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* It appears since the Covid-19 restrictions have been relaxed criminal activity in our town has spiked. This is of concern not only to business persons but home owners too. It is not possible for the police to be everywhere all the time so the community should be more alert and report any suspicious movements to the police or your security service provider.  

*Screens are a fixture in children’s lives from a young age, but giving them access to television, tablets or phones doesn’t always mean it will have a negative impact on their development. Screens are part of our everyday lives like never before. Our screens are pervasive, so it’s inevitable that our children pick up on this quickly, easily and intuitively. How outside influences might warp our children’s thoughts is not a new worry. While we know reading is beneficial for a range of cognitive abilities, at the same time, children are growing up in a world where screens are everywhere. Their screen use therefore paints a somewhat worrying picture. Estimates suggest that children aged 0 to two years engage in more than three hours of screen time per day, a figure that has doubled in the past two decades. Another study showed that for school-aged children, 49% had more than two hours screen time, and 16% had over four hours. Screen time can come at the cost of reduced physical activity, increased BMI, and fewer family

meals together. It is also linked to less sleep in children as well as adults. Children who have a TV in their room have been found to sleep 31 minutes less per day, for instance. Educational TV content has been shown to help improve behaviour, literacy and cognitive skills for three to five year olds.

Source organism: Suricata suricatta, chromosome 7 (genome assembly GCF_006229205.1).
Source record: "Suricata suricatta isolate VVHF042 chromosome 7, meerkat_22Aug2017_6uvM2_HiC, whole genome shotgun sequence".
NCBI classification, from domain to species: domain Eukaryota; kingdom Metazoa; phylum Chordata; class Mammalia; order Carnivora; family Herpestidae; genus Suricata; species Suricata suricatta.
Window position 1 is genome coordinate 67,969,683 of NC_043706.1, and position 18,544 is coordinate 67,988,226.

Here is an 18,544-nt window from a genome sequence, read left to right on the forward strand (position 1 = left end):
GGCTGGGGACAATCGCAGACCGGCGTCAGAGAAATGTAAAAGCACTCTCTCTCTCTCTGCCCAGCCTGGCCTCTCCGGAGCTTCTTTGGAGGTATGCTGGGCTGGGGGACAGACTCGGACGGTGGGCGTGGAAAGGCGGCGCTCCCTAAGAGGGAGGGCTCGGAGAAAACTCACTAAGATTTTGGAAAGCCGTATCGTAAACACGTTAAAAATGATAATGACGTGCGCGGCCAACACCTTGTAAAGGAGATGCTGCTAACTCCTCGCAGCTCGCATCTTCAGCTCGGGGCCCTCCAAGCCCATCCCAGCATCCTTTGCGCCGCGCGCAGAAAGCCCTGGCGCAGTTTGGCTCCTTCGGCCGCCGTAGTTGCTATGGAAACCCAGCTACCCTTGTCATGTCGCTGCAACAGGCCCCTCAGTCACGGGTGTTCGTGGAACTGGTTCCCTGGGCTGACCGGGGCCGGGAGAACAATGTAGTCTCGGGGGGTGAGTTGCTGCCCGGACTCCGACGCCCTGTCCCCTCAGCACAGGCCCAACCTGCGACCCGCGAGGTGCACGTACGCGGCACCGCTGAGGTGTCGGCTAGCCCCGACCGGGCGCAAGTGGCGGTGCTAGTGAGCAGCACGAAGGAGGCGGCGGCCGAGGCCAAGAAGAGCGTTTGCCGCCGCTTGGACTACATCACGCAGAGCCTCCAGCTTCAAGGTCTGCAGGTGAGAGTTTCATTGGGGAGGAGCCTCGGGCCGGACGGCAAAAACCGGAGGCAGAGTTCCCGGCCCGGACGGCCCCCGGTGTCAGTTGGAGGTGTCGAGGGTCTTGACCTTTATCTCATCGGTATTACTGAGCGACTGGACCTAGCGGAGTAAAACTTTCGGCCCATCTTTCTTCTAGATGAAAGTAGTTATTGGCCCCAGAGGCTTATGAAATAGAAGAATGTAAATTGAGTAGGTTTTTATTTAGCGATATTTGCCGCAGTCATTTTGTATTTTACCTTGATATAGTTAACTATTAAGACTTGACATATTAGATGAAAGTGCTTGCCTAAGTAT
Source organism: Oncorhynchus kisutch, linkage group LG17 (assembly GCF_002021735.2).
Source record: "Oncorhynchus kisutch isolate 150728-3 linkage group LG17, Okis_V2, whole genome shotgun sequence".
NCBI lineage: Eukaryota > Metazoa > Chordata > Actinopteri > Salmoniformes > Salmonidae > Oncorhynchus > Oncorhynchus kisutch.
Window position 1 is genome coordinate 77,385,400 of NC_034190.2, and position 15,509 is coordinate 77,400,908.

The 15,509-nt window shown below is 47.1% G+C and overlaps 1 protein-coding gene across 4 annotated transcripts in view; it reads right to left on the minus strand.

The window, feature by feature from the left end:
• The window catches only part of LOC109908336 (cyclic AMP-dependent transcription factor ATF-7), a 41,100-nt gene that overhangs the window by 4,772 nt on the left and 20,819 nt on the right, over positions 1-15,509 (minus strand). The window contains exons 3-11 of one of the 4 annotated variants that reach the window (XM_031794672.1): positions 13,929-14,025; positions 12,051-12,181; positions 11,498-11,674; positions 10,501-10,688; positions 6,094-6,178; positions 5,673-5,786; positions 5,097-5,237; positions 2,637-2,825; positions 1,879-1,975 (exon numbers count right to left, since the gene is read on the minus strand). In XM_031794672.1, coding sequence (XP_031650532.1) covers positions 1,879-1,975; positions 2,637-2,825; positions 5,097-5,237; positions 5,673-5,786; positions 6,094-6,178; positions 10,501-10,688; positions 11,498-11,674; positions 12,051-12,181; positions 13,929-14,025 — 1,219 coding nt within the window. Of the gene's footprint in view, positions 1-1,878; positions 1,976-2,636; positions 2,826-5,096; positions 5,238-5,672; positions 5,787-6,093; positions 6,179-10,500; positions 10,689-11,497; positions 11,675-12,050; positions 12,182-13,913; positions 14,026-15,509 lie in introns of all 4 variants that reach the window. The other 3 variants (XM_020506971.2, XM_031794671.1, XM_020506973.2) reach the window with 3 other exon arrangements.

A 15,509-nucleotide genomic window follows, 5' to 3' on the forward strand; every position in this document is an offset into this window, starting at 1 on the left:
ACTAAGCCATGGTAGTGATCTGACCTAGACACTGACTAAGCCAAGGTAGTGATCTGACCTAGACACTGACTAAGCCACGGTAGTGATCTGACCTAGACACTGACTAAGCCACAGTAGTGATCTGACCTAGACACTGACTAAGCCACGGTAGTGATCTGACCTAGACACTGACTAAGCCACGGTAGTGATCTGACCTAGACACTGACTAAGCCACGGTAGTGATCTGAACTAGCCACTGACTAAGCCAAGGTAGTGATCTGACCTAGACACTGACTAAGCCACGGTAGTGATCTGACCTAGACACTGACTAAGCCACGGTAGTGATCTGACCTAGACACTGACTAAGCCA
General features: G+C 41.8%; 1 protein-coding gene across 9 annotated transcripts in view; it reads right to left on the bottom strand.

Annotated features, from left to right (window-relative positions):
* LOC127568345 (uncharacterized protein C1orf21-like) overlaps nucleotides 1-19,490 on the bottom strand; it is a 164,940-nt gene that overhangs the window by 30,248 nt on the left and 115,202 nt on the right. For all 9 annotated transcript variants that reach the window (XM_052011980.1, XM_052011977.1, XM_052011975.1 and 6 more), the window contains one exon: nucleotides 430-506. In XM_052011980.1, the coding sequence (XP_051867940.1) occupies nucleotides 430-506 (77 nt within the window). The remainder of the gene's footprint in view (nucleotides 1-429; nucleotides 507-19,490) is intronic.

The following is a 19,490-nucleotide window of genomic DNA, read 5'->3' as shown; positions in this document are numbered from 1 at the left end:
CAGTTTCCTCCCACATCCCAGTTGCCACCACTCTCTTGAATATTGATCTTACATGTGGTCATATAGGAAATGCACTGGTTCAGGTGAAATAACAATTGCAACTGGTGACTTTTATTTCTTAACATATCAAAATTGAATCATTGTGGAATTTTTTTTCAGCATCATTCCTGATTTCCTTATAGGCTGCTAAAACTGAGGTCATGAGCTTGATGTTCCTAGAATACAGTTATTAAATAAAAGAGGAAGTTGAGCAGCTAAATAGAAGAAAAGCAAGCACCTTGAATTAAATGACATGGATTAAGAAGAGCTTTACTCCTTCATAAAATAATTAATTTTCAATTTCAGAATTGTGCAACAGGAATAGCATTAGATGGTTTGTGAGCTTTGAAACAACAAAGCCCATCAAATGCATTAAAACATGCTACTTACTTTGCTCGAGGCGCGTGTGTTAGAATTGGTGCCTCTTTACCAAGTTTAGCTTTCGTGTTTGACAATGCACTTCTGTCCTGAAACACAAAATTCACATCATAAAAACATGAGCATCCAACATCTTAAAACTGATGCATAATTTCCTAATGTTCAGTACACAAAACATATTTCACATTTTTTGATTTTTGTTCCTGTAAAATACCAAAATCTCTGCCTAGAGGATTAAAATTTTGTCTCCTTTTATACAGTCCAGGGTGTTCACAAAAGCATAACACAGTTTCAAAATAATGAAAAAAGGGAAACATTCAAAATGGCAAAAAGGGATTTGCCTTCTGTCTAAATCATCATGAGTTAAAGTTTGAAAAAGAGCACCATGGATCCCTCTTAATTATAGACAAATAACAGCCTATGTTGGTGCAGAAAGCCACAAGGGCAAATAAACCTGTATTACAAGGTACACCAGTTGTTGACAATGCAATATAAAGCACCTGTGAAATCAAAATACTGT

*Citizens from 11 countries can visit South Africa without a Visa. These are France, Germany, Hong Kong, Iran, Italy, Portugal, Singapore, South Korea, Spain, UK, and USA. However, under South Africa’s current “Red List”, leisure travellers from France, Iran, Portugal, USA and UK may still not enter South Africa.  

*Three scientists who discovered the virus Hepatitis C have won the 2020 Nobel Prize in Medicine or Physiology. The winners are British scientist Michael Houghton and US researchers Harvey Alter and Charles Rice. The Nobel Prize committee said their discoveries ultimately “saved millions of lives”. The virus is a common cause of liver cancer and a major reason why people need a liver transplant. In the 1960s, there was huge concern that people receiving donated blood were getting chronic hepatitis (liver inflammation) from an unknown, mysterious disease. The Nobel Prize committee said a blood transfusion at the time was like “Russian roulette”. Highly sensitive blood tests mean such cases have now been eliminated in many parts of the world, and effective anti-viral drugs have also been developed. “For the first time in history, the disease can now be cured, raising hopes of eradicating Hepatitis C virus from the world,” the prize committee said. However, the 70 million people are currently living with the virus, which still kills around 400,000 a year.